Before Sarah Saxon was a surgeon, she was an artist. Having had formal art classes starting at the young age of 7, she knew her talents and aptitude for portrait drawing would one day be incorporated into her professional life in some way. A native of Carthage, Texas, Dr. Saxon went on to Baylor University with a particular interest in transforming her lifelong fascination into surgical expertise.
After graduating from Baylor, she spent over a decade in the most rigorous training in facial plastic surgery which included 4 years of medical school at the University of Texas Health Science Center at San Antonio, 5 years of residency in Otolaryngology Head and Neck Surgery at University of New Mexico, and additional fellowship training in facial plastic and reconstructive surgery at Boston University under the mentorship of world renowned surgeon Dr. Jeffrey Spiegel. In addition, she mastered the nuances of reconstruction of congenital ear anomalies (microtia) with the world expert in the procedure, Dr. Satoru Nagata in Japan.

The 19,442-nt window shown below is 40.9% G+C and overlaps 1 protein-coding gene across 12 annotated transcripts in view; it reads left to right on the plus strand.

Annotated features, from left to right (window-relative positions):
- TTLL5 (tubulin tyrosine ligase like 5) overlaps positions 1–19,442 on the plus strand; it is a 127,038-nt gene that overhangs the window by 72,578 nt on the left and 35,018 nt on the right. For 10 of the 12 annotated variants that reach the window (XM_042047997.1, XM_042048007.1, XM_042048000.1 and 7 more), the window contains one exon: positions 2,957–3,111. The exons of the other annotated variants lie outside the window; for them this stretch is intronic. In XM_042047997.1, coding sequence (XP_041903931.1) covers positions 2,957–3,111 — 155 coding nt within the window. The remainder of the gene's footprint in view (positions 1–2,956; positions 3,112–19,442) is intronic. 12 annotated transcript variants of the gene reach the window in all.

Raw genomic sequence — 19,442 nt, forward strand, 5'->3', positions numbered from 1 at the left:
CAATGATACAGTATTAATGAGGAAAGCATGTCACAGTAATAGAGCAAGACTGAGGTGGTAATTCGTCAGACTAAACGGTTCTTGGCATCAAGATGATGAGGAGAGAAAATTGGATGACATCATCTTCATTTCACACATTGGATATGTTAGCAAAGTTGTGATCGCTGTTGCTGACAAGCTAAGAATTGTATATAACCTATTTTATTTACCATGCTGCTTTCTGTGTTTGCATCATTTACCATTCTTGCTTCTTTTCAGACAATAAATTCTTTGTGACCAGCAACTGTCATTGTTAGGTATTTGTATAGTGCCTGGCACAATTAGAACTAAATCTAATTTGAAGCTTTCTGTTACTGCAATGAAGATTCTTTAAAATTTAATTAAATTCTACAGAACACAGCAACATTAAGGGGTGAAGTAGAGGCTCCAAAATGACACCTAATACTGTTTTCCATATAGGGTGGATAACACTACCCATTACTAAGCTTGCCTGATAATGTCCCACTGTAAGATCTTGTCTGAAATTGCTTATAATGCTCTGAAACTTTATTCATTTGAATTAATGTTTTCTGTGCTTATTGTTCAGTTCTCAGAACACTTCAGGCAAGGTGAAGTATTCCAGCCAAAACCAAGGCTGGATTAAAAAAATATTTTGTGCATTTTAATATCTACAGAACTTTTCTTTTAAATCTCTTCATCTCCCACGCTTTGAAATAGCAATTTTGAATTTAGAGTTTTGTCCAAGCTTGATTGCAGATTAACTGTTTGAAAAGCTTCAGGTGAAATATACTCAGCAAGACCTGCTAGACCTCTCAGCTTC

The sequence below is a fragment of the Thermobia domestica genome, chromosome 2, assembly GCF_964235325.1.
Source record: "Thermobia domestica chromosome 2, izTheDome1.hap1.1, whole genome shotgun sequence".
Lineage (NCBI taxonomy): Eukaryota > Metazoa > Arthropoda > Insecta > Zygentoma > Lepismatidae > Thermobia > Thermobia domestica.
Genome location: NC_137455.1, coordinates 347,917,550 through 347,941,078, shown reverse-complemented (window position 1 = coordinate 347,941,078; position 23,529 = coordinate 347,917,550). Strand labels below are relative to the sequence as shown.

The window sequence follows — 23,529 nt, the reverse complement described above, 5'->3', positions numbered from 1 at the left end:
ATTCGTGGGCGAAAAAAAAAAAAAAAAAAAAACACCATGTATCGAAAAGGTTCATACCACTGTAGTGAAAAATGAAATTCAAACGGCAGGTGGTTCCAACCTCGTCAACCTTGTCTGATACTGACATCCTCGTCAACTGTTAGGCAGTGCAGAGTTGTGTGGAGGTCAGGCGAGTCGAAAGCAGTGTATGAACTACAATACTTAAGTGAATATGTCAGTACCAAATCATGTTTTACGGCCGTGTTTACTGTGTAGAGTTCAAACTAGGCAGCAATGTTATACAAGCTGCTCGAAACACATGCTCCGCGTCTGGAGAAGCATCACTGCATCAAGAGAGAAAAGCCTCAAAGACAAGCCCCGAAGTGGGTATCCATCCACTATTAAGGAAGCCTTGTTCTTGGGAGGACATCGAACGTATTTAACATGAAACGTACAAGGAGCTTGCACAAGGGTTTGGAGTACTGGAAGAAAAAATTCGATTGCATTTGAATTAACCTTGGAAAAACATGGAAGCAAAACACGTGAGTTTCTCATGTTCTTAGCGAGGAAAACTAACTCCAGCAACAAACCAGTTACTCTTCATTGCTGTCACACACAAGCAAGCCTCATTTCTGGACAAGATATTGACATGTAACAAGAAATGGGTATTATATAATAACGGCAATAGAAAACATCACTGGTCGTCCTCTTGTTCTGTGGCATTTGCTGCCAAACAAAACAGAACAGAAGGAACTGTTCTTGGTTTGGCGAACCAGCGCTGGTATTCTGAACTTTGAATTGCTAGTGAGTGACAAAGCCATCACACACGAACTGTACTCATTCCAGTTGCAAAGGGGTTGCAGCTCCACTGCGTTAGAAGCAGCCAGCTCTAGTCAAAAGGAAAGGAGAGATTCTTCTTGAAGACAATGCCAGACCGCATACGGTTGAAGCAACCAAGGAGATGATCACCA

Dr. Saxon then joined the faculty as an Assistant Professor at University of Texas Southwestern Medical Center in Dallas, Texas where she taught residents and offered the full spectrum of both cosmetic and reconstructive procedures including facial trauma at Parkland Memorial Hospital, correction of congenital defects at Children’s Medical Center, as well as functional and aesthetic procedures at UT Southwestern.
Having trained with Dr. Spiegel, she is one of the nation’s few experts in facial feminization surgery, helping hundreds of transgender patients. Many of these same techniques are now becoming more popular among men and women alike to realize changes possible for a more youthful and feminine appearance. As a female cosmetic surgeon, she understands the needs of many of her patients. No matter how big or small the procedure, she focuses on her patients’ desire to look natural and improve confidence with as little downtime as possible.
Dr. Saxon transitioned her practice to Austin, TX one year ago, and she brings her expertise to every procedure and every patient. She says, “Our face is the first thing people see. It’s what identifies us – what we show to the world of who we are. I get a lot of gratification from being able to give people more confidence in how they interact with others.”